The idea of men taking up a lot of space is far from unfamiliar. The Internet is filled with snapshots of women’s manspreading encounters on subways, buses, trains, planes, benches, and movie theaters around the globe. Now there’s another concept that needs to be brought to light; it’s called “manslamming.”
It’s not a new phenomenon. Jessica Ray of New York Magazine dubbed the term “manslamming” in 2015, claiming it the cousin of manspreading. Ray goes on to say, “…arguably, both are symptoms of a culture that teaches men to self-assuredly occupy any and all space available to them, regardless of who’s nearby.”
Manslamming is a man’s obliviousness to the amount of space he is consuming on sidewalks, and as such, either expects someone to yield for him or he’ll — as the term refers — slam into the person walking towards him.
As a woman, accustomed to being a polite and considerate individual, I’ve always been the one to slide out of the way of the person walking towards me — occasionally encountering the awkward shuffle until we manage to pass one another.
However, those days are gone. Sure, I’m still polite and slide out of the way in many cases, but when I see a man walking towards me with eyes clearly indicating that he will not be moving out of my way, I accept the challenge.
Walking with my head up, feeling confident, I continue my stride allowing the man to inevitably manslam me, unless he dips his shoulder at the very last second. Then, we continue on our paths like nothing happened.
So when did I change my mind about my walking habits?
Basically, living in bustling Barcelona changed me. I’ve experienced the sternness and obliviousness of men, Catalan or otherwise, far too many times to count. But I’ll share my favorite manslamming story.
It’s a sunny, relatively busy afternoon in the Gothic Quarter of Barcelona as I’m taking a walk on a large, pedestrian-only street. I, as logical humans do, keep to the right when I’m walking as to not create total chaos among fellow walkers. Keep to the right, that’s correct walking etiquette, right? Right.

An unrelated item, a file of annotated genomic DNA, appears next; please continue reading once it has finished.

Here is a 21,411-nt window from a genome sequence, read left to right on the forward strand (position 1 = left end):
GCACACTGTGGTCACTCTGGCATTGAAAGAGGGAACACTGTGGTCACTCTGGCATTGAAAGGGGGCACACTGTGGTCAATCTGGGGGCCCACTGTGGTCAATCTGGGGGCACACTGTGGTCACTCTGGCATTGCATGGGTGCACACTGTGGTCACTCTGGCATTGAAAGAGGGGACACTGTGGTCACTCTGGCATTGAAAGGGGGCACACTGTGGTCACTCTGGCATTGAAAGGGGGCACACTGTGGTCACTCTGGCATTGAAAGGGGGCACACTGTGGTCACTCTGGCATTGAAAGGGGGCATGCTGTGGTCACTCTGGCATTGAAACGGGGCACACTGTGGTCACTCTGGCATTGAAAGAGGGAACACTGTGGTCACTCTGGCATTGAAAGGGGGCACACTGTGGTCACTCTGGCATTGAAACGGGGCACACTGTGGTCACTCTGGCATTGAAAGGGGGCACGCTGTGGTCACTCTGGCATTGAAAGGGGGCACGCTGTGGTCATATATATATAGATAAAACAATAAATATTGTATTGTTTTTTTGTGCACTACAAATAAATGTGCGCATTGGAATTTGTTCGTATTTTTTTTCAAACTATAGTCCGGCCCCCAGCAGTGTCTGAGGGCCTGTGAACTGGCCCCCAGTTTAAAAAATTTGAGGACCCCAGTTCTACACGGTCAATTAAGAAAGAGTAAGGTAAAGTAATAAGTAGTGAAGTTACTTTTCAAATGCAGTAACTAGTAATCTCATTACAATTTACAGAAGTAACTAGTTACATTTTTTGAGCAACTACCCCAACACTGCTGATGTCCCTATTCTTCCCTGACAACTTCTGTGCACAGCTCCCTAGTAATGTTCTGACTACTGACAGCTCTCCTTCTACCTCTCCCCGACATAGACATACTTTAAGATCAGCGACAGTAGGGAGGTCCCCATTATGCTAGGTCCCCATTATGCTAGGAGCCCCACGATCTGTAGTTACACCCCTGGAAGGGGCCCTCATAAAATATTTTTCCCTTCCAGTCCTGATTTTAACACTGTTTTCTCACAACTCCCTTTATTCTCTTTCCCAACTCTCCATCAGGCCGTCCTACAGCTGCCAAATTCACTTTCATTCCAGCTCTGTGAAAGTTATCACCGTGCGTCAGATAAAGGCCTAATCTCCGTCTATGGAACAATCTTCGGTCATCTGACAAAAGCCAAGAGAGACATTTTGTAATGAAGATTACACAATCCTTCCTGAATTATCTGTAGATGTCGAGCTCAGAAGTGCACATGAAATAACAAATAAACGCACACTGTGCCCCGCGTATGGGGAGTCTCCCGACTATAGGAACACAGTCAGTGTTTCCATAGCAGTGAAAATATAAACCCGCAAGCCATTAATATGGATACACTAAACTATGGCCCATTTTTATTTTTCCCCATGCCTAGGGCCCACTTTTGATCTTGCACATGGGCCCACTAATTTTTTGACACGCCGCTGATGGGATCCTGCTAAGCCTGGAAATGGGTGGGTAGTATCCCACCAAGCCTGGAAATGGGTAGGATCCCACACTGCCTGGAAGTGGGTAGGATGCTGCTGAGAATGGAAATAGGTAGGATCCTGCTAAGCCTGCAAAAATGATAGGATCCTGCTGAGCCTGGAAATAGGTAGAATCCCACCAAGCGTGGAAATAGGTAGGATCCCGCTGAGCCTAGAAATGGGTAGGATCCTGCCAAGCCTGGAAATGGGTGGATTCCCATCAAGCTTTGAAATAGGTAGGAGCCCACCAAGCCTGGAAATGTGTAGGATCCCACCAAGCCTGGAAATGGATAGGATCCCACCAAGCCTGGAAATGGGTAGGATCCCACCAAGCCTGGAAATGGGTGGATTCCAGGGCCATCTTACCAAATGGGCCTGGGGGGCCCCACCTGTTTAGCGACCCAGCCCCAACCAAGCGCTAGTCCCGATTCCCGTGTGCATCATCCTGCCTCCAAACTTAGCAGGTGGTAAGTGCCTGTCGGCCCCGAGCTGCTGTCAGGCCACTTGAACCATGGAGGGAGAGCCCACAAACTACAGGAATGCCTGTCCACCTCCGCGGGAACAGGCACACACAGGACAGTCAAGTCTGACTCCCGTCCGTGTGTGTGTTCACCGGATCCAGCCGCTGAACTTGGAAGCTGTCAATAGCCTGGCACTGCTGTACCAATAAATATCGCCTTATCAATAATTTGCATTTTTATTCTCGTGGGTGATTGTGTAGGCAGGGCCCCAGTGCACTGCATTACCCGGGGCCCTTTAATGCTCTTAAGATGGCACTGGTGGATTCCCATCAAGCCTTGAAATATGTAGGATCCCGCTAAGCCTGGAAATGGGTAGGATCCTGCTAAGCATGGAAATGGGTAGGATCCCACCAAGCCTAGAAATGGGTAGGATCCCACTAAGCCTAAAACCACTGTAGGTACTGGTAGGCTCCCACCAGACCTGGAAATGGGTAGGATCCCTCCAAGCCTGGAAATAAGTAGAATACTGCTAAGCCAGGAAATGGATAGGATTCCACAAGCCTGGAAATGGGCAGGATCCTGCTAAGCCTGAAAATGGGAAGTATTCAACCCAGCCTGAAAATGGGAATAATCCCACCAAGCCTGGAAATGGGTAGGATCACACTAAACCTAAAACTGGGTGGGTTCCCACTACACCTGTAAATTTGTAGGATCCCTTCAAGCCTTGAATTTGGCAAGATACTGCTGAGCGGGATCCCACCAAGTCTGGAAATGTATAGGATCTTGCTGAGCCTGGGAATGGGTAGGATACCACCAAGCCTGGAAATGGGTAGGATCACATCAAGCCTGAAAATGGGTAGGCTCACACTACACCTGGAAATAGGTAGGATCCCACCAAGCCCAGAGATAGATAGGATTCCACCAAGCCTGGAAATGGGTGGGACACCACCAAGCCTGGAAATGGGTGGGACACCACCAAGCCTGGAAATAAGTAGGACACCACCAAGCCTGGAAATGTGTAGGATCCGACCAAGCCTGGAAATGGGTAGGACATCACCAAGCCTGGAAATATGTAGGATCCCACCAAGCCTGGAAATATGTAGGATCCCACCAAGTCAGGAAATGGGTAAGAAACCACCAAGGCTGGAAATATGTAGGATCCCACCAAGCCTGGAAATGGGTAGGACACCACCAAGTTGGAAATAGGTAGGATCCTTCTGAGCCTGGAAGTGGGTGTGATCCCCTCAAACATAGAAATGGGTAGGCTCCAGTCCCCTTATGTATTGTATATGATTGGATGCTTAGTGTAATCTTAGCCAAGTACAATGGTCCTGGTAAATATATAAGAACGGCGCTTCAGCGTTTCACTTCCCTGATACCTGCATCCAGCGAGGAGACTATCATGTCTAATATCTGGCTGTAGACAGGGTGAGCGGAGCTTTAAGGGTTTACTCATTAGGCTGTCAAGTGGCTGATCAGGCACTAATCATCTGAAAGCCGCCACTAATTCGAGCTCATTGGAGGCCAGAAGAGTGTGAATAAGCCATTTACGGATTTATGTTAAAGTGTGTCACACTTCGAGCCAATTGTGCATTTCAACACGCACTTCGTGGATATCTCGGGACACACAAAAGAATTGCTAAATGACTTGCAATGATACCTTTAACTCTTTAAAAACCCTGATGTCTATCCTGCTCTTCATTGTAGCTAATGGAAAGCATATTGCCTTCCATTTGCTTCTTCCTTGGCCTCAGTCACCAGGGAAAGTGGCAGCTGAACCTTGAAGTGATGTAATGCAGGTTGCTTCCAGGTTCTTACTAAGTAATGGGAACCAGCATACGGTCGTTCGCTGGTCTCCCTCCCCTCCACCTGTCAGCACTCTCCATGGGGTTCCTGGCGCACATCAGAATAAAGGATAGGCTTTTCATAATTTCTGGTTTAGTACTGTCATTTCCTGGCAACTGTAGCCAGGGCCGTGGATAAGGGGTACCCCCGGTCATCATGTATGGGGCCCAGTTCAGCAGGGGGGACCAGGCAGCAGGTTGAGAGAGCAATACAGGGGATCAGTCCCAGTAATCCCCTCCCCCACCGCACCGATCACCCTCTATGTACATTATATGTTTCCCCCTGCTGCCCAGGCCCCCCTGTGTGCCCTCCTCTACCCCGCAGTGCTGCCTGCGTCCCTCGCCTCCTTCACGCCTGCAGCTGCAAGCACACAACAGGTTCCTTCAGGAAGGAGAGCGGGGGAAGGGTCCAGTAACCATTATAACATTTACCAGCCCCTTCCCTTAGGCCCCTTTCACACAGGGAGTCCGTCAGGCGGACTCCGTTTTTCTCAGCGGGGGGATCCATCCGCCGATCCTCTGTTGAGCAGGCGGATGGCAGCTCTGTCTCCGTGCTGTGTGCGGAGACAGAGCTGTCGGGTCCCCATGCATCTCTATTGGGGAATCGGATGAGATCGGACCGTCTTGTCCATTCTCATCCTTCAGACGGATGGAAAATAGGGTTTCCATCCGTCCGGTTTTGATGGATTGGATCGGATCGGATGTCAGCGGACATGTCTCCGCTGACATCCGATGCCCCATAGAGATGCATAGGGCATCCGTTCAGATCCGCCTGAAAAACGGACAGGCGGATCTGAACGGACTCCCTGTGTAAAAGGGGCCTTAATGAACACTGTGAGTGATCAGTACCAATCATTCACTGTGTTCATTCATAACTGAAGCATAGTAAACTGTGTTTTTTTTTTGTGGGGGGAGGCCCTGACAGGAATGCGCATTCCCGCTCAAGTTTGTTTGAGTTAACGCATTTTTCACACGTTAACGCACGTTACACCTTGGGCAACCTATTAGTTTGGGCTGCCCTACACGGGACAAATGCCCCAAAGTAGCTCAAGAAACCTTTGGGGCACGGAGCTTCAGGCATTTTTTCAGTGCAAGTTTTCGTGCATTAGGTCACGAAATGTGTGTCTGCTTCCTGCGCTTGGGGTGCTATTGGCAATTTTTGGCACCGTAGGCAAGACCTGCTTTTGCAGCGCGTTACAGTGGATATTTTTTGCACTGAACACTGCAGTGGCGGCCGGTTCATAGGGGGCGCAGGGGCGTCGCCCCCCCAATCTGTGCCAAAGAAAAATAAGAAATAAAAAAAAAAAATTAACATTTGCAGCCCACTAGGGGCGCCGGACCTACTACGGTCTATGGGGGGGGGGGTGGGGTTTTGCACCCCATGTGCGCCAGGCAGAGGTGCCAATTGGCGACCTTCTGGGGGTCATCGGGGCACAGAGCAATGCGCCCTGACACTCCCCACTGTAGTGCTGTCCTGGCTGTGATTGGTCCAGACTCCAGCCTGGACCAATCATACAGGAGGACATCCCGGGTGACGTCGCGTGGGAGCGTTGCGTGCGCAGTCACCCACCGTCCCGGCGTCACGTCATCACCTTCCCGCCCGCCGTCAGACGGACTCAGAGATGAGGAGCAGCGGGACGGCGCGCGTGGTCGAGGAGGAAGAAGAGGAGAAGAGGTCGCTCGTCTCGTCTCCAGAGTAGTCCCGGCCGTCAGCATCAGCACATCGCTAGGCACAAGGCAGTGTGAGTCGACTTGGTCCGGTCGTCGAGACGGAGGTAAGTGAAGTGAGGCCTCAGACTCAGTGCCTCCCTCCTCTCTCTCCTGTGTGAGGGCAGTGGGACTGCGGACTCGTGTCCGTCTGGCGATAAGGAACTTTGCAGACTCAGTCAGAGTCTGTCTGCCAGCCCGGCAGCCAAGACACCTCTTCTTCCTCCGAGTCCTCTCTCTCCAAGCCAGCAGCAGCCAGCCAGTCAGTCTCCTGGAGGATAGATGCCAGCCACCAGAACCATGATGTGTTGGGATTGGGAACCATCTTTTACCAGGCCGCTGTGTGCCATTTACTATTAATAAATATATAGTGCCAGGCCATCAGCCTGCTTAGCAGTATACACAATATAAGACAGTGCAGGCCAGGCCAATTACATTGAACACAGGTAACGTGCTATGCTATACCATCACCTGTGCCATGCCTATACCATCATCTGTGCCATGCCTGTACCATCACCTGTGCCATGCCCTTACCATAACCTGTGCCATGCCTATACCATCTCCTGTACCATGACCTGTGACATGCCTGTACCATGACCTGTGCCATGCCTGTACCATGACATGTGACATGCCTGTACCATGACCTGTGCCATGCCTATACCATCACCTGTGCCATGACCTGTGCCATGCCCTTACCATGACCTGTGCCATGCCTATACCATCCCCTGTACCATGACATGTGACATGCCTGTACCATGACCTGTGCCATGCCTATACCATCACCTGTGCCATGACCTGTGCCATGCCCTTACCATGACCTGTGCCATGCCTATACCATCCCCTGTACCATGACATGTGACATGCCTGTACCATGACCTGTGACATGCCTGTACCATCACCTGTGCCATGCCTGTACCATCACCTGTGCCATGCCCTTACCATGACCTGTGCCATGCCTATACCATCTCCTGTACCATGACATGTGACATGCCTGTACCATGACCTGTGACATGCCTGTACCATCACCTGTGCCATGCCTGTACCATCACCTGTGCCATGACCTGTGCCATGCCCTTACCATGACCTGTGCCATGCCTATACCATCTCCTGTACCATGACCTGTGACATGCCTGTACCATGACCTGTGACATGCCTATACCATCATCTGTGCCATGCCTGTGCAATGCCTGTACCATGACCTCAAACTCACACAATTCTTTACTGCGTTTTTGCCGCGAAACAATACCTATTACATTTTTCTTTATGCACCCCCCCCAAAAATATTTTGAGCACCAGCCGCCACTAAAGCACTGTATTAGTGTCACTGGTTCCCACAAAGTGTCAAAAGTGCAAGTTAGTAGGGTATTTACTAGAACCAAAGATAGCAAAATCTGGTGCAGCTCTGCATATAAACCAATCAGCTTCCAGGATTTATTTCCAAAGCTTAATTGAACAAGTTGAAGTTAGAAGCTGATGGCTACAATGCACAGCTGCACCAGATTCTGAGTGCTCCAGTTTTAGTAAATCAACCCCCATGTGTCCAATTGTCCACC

A man, probably in his early 50’s, comes around the corner from a small alleyway on my — you guessed it— right-hand side. He looks me dead in eye as we are at a clear standoff. I’m walking on the right, he wants to pass me on my right, he’s wrong, I’m right, I’m not having it. So I accept the challenge. I stare him right back in the eyes. It felt like an entire minute had gone by until he finally whispered something surely disturbing under his breath and proceeded to manslam me so hard I had to take a few steps back. What do I do as a female badass who has claimed her spot on the street? Shove him. That’s right, I shoved a 50 year old Catalan man on the street for manslamming me. Since then, I’ve never looked back.
I wrote up my experience online, receiving endless messages from other women who have experienced similar situations on the streets.
Men, manslamming is not cool and we as women are no longer standing for it. Women, let’s vow to hold our ground on the streets and let men experience how strong, confident, and fearless we are.